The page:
- If you get a large amount of traffic from a service, consult with your website administrator or developer to examine where that traffic comes from. Much of it could be from news services evaluating a press release for a story — which isn’t bad, but not as good as traffic from potential customers interested in your business. Either way, you should know how people are discovering your site.
- Most good PR services will start with your local Internet magazine or newspaper website. News about a local business or a local business owner is generally of some interest to that community. Local content will appeal to local editors and they deal with a smaller, more targeted audience.
- If the agency offers you writing services, look at the copy they are producing. Find out where it ends up and make sure the same piece isn’t on many different websites. Google is big on websites having unique content, so every story on the web about you or your business should be different.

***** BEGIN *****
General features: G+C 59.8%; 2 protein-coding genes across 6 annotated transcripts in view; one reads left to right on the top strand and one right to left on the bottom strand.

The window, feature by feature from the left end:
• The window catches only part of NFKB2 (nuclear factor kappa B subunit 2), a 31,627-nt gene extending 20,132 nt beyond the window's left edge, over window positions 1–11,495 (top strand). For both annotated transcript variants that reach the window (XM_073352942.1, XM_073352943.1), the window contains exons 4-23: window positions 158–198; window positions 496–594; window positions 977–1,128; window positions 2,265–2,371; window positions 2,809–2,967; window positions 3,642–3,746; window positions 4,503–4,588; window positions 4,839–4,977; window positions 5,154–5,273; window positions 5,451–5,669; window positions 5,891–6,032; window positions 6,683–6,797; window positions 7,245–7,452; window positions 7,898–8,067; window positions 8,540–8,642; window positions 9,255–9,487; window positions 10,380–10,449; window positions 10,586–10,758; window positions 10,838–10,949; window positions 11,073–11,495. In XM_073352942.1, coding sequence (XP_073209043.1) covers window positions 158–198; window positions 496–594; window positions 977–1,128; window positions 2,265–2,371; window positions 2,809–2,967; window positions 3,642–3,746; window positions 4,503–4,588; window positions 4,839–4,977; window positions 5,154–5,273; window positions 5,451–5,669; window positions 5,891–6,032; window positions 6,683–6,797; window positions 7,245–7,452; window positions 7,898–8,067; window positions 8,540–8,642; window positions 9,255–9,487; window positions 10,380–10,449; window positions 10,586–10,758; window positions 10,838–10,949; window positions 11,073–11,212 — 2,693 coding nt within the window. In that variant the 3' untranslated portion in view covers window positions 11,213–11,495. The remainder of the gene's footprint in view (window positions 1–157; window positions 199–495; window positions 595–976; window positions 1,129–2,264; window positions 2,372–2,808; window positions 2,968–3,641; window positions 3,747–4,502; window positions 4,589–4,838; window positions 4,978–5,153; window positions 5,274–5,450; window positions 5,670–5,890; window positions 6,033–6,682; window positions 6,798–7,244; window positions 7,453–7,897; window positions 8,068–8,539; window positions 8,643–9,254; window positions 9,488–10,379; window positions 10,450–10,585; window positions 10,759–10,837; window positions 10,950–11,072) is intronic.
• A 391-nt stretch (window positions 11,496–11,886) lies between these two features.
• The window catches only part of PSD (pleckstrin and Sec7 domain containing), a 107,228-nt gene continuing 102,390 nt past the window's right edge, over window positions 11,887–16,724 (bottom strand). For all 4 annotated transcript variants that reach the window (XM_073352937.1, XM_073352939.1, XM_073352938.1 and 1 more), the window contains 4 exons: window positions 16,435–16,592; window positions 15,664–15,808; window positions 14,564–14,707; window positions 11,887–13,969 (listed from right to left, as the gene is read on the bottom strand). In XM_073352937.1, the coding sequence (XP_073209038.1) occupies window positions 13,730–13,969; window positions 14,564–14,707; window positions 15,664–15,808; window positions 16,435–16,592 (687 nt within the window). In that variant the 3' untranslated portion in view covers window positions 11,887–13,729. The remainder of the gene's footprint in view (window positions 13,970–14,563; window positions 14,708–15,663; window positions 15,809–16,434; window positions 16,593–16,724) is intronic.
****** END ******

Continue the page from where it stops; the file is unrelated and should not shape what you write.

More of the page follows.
- Lastly, if you do hire a service, have your website administrator provide you with a list of links coming into your website and check each one to make sure they are on the up-and-up. If you start seeing duplicate stories, badly-written content, or web pages with an inordinate amount of links on them, ask for your links to be removed and discontinue the service immediately.
Here at Blink;Tech, we specialize in the production of high-quality, unique, and strategic web content. We’re passionate about crafting strong and vibrant Internet presences for our clients, and we help amplify our clients’ message through engaging blogs, social media marketing, beautiful print advertising, and other channels that benefit each client’s individual business model. When it comes to media releases, our advice is very simple: Make sure every aspect and association of your web presence brings value to the Internet. Your press release is an invitation to journalists to explore a story idea, not a quick way to get links to your site. Remember that you always want to fly with the hummingbird rather than waddle with the penguin.